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COLLEYBERRY

Just curious.. what do they do with the garbage

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There must be an extraordinary amount of garbage generated on a cruise ship. How is the garbage handled ...incinerated ? Unloaded at the end of a voyage and removed by local sanitation dept..?. Does Hal compost and recycle.?:) Just curious.

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A lot of it is compacted and incinerated right on the ship. There are various international laws about dumping at sea, and some dumping can actually be done if it is far enough from land, but as I understand it HAL makes sure nothing gets dumped at sea.

 

When you think about all the self-contained activities a ship has to provide 24/7, it makes one wonder how they do it most of the time so well.

 

And certainly when things go wrong, it is amazing they ever went right so often it raised our expectations to an unrealistic pefection. And it all needs to take place whether the seas are smooth or if they are rocking and rolling.

 

Maybe this self-contained sheltering is all part of the mystique of the cruise experience.

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A ship the size of the HAL Vista Class ships generates around 10 tons of waste every 24 hours.

Food waste is the largest part of that, at around 6 tons. Most of that waste is leftover food, which is mixed with water, pulped in a grinding machine, and then usually pumped into the sea.

Some cruise lines press the food waste in a giant trash compactor, dry it, and then burn it to produce hot water for your shower.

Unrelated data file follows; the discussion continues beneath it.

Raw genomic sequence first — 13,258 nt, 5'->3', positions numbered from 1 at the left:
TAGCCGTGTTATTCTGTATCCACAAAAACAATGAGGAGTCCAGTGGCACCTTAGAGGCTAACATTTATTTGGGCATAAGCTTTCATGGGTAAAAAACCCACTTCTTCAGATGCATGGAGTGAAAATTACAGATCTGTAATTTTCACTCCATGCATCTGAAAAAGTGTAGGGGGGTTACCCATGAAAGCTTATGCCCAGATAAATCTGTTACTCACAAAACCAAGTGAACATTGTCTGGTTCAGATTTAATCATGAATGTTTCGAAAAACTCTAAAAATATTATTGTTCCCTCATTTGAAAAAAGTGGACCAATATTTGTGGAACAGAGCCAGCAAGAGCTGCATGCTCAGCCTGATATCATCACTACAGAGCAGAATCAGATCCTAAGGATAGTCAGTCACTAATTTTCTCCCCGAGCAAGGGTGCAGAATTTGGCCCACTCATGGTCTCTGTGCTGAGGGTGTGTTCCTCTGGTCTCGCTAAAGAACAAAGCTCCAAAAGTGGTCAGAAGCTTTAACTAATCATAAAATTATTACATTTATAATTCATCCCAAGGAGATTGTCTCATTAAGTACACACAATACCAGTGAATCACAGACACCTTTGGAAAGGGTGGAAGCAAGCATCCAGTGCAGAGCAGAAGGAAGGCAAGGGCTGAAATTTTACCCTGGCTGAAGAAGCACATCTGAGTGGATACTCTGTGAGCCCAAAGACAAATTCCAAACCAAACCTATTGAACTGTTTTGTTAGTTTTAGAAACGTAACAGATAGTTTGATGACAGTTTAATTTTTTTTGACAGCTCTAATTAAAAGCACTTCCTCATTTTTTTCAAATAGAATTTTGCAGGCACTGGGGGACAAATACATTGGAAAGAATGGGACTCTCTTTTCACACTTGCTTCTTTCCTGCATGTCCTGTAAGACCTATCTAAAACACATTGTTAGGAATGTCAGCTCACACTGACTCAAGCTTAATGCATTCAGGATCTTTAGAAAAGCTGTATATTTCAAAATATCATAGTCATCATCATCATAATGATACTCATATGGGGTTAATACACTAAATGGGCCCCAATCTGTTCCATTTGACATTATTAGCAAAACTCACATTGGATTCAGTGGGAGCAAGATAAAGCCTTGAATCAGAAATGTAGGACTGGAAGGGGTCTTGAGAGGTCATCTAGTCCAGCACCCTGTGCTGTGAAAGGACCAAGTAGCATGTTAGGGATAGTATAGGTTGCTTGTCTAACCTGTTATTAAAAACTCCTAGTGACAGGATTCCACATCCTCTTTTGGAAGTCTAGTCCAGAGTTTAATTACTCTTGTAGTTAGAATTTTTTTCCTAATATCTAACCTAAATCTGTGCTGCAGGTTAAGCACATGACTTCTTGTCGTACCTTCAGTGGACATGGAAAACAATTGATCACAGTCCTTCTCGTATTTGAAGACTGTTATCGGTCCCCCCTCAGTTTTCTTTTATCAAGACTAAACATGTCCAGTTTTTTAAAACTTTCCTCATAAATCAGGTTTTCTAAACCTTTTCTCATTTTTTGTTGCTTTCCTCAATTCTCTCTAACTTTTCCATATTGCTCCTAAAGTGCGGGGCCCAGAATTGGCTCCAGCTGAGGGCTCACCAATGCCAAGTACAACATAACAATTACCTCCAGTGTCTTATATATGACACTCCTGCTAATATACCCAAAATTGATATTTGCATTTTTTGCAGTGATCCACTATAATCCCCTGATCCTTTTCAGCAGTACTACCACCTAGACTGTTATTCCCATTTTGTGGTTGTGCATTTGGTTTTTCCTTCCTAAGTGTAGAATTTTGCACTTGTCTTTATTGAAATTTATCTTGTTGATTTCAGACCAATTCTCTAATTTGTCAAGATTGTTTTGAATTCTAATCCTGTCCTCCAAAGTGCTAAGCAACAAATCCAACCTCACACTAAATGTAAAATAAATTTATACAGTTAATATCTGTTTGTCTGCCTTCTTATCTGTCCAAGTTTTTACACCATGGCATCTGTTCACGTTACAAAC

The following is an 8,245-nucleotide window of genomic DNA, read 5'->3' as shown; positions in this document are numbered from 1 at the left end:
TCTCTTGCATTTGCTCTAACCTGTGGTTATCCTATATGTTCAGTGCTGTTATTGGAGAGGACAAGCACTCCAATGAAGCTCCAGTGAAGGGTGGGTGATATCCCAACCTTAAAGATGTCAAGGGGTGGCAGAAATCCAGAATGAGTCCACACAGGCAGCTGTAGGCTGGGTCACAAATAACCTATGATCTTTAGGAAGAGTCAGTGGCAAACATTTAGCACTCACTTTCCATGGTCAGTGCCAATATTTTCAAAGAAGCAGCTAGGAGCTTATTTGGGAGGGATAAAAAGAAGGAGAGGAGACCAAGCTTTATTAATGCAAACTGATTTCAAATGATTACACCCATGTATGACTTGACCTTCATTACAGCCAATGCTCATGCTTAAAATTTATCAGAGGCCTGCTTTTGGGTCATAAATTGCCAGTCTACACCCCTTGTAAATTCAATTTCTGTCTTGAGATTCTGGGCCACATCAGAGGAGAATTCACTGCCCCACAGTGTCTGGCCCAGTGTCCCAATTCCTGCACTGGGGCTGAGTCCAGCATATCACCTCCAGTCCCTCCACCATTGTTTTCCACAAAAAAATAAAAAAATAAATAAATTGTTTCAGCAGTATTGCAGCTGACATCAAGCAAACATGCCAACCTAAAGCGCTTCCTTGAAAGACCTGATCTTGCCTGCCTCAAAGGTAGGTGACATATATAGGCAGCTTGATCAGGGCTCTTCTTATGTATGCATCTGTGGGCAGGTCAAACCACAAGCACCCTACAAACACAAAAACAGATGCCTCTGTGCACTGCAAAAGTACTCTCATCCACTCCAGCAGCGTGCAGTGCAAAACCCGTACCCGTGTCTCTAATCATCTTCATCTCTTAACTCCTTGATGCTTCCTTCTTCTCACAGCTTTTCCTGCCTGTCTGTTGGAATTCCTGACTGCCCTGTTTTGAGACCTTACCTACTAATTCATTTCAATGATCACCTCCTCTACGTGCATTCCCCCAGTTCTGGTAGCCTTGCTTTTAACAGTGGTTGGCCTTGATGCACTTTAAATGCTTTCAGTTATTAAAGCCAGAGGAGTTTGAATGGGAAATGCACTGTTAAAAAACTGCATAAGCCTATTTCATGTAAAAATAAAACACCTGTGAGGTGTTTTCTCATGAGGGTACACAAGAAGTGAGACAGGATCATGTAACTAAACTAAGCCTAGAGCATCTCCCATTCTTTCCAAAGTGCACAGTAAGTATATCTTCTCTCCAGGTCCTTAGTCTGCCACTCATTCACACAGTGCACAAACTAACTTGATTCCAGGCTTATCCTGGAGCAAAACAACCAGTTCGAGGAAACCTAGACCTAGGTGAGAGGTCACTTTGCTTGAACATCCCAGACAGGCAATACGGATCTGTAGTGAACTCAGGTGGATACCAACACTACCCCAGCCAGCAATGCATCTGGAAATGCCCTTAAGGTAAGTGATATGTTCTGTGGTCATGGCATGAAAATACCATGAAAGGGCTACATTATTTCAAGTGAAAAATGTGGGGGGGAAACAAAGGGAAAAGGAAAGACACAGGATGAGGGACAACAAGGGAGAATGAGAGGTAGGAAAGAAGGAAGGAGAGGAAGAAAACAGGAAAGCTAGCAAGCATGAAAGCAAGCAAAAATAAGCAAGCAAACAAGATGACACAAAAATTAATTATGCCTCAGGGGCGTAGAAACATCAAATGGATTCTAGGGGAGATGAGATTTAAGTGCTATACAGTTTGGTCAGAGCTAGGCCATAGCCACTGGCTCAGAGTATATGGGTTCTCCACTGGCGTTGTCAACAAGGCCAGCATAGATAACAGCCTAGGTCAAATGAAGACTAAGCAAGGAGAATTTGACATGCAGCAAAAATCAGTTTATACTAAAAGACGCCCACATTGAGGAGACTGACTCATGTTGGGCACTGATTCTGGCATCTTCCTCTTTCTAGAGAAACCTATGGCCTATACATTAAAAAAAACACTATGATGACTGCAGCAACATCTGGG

Waste water is the second biggest part of onboard waste. Most modern cruise ships have a 4 stage sewage treatment plant that produces drinking quality water in the final stage. This water is pumped into the sea.

The waste solids from the sewage plant are dried and burned to produce hot water.

 

All aluminum is compacted and sold ashore for re-cycling.

All other metals are stored for disposal ashore.

Glass is pulverized and off-loaded for disposal ashore.

All paper and other burnable material is burned in an incinerator and the heat used for hot water.

Most plastic cannot be burned due to toxic gases and residues left in the incinerators. The plastics are bundled up and offloaded ashore by licensed waste handlers.

 

Hazardous chemicals (photo concession, spa, pools, paint, and engine room) are stored for disposal ashore. Licensed hazardous chemical handlers are paid an absolute fortune to dispose of this waste.

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A ship the size of the HAL Vista Class ships generates around 10 tons of waste every 24 hours.

Food waste is the largest part of that, at around 6 tons. Most of that waste is leftover food, which is mixed with water, pulped in a grinding machine, and then usually pumped into the sea.

Some cruise lines press the food waste in a giant trash compactor, dry it, and then burn it to produce hot water for your shower.

 

Waste water is the second biggest part of onboard waste. Most modern cruise ships have a 4 stage sewage treatment plant that produces drinking quality water in the final stage. This water is pumped into the sea.

The waste solids from the sewage plant are dried and burned to produce hot water.

 

All aluminum is compacted and sold ashore for re-cycling.

All other metals are stored for disposal ashore.